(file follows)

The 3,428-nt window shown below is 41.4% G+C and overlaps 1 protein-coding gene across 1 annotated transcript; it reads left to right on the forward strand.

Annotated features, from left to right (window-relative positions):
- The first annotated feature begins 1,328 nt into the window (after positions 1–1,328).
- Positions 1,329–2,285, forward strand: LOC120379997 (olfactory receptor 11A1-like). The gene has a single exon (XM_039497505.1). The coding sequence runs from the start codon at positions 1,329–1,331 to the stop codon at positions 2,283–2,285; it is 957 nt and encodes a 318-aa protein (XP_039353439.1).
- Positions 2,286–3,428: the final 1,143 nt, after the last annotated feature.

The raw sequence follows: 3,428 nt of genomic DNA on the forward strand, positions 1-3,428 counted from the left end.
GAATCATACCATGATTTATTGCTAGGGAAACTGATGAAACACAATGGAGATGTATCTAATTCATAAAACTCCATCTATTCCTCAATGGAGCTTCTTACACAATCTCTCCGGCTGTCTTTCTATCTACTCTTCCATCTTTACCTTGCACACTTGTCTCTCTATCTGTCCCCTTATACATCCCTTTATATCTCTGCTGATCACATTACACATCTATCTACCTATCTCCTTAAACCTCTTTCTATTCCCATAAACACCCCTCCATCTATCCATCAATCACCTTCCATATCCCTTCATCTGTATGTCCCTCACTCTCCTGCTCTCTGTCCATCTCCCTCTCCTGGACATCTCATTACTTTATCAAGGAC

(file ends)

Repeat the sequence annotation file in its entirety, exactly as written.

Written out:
The 3,428-nt window shown below is 41.4% G+C and overlaps 1 protein-coding gene across 1 annotated transcript; it reads left to right on the forward strand.

Annotated features, from left to right (window-relative positions):
- The first annotated feature begins 1,328 nt into the window (after positions 1–1,328).
- Positions 1,329–2,285, forward strand: LOC120379997 (olfactory receptor 11A1-like). The gene has a single exon (XM_039497505.1). The coding sequence runs from the start codon at positions 1,329–1,331 to the stop codon at positions 2,283–2,285; it is 957 nt and encodes a 318-aa protein (XP_039353439.1).
- Positions 2,286–3,428: the final 1,143 nt, after the last annotated feature.

The raw sequence follows: 3,428 nt of genomic DNA on the forward strand, positions 1-3,428 counted from the left end.
GAATCATACCATGATTTATTGCTAGGGAAACTGATGAAACACAATGGAGATGTATCTAATTCATAAAACTCCATCTATTCCTCAATGGAGCTTCTTACACAATCTCTCCGGCTGTCTTTCTATCTACTCTTCCATCTTTACCTTGCACACTTGTCTCTCTATCTGTCCCCTTATACATCCCTTTATATCTCTGCTGATCACATTACACATCTATCTACCTATCTCCTTAAACCTCTTTCTATTCCCATAAACACCCCTCCATCTATCCATCAATCACCTTCCATATCCCTTCATCTGTATGTCCCTCACTCTCCTGCTCTCTGTCCATCTCCCTCTCCTGGACATCTCATTACTTTATCAAGGAC